Management consultant is 3rd highest earning job in Switzerland

25 June 2018 5 min. read

The median wage in Switzerland before taxes was 6,502 francs (€5,450, $6,497) for a full-time worker last year. While the financial services sector is notoriously lucrative in Switzerland, management consultants are also among the top earners, new statistics show.

The Swiss Earnings Structure Survey from the Swiss Federal Statistics Office (FSO) has revealed that in Switzerland, the highest median salary – meaning half of all workers in the sector earned more than this amount and half earned less is found in the pharmaceutical industry (9,835 francs a month). This is followed by finance and banking (9,742 francs) and management consulting (9,616 francs). While the position of finance and banking will come as little surprise, due to the stature of Switzerland as the world’s largest hub for wealth management, this also sees management consultants at a significant advantage to workers at the other end of the scale, including those working in personnel and HR services (4,076 francs a month), hospitality (4,332 francs) and retail (4,798 francs).

The consulting industry of Switzerland is estimated to be worth around €1 billion, holding a share of 11% to 12% of the total DACH consulting industry, which is valued at approximately €9 billion. Germany holds the lion's share at circa 86% of the total, with the region’s smallest consulting market, Austria, assessed to be worth around €300 million. A large share of the globe’s top consulting firms are based in Switzerland, including McKinsey & Company (based in Zurich and Geneva), BCG, Bain, Strategy& and Oliver Wyman. Also big in the region are German origin consultancies because of their natural language benefit – Roland Berger, goetzpartners, Simon-Kucher and Q_Perior in Switzerland.

Gender pay gap

While management consultants take home the third largest pay cheques in Switzerland, however, women in the field still receive significantly less. In fact, high-paying industries in general see a marked difference between the median salary for men and women. In insurance this disparity is just over 31%, while in banking and finance it is 30.1% percent and in management consulting it is 26.8%.Management consultant is 3rd highest earning job in SwitzerlandAs is the case with markets around the world, Switzerland is currently coming under scrutiny for its gender pay gap – an inequality which continues to dog women at work even in the 21st century. Across the Swiss labour market, the median salary of women was 12% lower than that of men in 2016, down from 12.5% in 2014. One of the key sources of this divide noted by researchers was the tendency for different duties to be carried out by women in the workplace, differing levels of responsibility from men – as a glass ceiling still blocks many aspiring business people from accessing the highest paid jobs – as well as wage differences between industries.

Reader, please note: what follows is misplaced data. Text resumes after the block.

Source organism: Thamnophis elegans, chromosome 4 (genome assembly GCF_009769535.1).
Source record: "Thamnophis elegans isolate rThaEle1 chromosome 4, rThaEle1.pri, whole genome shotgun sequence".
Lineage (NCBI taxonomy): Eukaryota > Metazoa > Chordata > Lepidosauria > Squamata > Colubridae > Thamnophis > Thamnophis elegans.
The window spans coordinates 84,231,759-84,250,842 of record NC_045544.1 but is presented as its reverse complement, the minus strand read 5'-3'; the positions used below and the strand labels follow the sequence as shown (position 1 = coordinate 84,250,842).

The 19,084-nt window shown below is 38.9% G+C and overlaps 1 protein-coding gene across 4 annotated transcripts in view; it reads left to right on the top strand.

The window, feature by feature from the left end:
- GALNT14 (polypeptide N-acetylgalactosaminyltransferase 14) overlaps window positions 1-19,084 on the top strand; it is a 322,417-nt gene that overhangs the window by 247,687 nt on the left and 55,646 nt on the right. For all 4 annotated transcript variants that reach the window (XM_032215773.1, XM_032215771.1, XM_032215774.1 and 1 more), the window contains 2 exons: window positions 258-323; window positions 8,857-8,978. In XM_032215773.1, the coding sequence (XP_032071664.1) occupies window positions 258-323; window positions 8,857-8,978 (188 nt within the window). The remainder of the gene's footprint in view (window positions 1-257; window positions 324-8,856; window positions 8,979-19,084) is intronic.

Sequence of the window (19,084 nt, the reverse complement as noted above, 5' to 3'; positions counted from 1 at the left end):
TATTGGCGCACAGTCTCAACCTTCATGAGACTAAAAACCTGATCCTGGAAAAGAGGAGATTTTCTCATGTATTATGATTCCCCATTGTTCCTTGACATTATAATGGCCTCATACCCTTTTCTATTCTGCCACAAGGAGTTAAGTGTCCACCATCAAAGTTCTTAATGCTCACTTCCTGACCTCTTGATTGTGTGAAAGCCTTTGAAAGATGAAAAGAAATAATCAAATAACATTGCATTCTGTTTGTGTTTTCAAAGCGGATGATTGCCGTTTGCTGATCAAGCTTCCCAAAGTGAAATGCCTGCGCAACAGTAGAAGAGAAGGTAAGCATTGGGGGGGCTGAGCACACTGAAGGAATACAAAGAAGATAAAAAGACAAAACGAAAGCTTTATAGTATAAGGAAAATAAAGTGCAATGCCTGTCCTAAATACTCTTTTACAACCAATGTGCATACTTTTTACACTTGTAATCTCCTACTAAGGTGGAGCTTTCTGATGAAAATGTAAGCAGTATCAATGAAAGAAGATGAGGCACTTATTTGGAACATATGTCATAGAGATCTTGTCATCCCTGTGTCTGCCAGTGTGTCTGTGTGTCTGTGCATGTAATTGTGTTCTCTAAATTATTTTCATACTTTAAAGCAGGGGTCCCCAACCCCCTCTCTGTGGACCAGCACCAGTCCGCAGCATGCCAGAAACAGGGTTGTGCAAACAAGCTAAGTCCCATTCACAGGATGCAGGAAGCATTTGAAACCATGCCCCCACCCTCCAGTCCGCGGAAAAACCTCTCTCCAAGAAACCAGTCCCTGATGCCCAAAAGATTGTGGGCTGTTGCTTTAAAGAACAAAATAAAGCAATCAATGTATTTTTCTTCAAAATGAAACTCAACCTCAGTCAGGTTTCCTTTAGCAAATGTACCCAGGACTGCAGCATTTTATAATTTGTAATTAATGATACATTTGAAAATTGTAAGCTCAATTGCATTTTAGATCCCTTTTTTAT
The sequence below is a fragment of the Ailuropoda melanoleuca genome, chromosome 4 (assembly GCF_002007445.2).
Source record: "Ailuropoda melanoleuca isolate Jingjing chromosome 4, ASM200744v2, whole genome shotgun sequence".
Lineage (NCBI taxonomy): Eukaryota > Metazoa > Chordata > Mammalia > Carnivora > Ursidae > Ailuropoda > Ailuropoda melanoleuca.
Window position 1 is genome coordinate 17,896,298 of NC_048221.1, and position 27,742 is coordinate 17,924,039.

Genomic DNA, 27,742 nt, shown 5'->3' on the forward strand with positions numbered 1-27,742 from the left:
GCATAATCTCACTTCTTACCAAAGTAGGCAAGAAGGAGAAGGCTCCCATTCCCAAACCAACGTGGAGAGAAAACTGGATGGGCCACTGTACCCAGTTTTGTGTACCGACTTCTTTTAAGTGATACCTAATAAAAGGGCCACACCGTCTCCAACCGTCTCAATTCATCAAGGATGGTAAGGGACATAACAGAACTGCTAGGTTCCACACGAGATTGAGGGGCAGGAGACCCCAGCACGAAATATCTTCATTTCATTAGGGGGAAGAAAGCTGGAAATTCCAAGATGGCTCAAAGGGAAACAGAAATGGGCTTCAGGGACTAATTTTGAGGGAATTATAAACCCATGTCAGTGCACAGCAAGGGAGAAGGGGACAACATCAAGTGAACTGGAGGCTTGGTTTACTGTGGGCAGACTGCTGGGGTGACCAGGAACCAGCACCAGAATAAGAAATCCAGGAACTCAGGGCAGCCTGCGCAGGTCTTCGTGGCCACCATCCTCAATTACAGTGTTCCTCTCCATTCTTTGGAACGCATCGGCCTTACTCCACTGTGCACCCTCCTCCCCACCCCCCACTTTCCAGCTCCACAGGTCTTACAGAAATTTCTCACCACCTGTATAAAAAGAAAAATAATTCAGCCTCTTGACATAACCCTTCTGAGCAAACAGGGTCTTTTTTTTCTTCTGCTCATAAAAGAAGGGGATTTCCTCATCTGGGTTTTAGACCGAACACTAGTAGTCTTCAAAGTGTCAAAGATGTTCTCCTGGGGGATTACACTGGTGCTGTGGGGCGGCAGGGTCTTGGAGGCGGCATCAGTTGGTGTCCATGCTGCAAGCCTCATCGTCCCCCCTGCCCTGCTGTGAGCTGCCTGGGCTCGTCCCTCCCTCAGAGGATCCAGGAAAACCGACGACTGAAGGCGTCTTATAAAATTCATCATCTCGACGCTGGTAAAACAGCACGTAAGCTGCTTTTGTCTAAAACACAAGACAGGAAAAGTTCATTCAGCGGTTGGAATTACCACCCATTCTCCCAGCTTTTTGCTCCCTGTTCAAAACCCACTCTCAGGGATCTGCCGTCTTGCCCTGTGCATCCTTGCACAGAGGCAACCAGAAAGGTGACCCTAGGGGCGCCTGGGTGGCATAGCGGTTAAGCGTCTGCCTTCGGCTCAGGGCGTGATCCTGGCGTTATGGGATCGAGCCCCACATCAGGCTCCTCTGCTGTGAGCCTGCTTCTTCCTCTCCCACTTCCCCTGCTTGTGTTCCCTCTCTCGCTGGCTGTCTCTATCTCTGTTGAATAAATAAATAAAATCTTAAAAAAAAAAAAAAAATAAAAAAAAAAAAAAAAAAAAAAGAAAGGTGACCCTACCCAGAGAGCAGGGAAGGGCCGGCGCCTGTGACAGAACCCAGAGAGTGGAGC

Even in the cases where women did scale businesses to reach senior positions, however, the FSO noted that the median salary for women in a position with a high level of responsibility was 8,861 francs a month, compared to 10,878 francs for men in an equivalent position – an even larger difference of 18.5%. The salary difference between men and women in positions without responsibility was a lower 10.5%.

In spite of this, Swiss workers still saw their pay gap shrink significantly between 2014 and 2015, placing the nation in the global top ten in PwC’s annual barometer on gendered pay, as Switzerland seeks to further address the issue.

Cost of living

While Swiss wages are high when compared to other European countries, they should however be contextualised in terms of the cost of living in the Alpine nation. Living in Switzerland is very expensive, with Zurich and Geneva regularly making it into top ten rankings of the most costly cities to survive in.

Eurostat figures from 2017 have also shown that consumer prices in Switzerland stood at 61% above European Union averages. Meanwhile, prices for food and non-alcoholic drinks were 72% higher than the average of their EU neighbours.

Despite the reputation of Switzerland as being a home for global wealth, poverty subsequently remains an issue in the country. The FSO also recently published data which found that around 615,000 Swiss people were living in a state of poverty as recently as 2016. In total, 7.5% of the population were found to be below the poverty threshold in that year, having risen continuously from 7% in 2015 and 6.7% in the previous year.